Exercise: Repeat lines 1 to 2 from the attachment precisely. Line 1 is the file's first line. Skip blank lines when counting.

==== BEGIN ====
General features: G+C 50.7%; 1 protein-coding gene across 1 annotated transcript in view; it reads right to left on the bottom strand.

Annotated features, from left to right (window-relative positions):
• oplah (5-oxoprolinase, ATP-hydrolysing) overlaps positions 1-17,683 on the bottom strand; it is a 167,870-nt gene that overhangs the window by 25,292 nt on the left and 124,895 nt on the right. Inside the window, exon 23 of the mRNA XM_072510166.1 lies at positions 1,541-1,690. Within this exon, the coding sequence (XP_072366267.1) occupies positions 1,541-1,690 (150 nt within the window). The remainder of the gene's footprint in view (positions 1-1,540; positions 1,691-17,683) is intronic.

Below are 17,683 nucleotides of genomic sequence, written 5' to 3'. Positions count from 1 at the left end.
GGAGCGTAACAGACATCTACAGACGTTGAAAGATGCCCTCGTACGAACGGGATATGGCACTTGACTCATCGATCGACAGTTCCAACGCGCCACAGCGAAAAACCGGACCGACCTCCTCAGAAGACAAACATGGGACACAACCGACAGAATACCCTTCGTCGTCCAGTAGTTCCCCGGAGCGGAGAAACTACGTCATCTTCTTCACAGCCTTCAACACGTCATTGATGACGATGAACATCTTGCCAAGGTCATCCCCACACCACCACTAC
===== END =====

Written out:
General features: G+C 50.7%; 1 protein-coding gene across 1 annotated transcript in view; it reads right to left on the bottom strand.

Annotated features, from left to right (window-relative positions):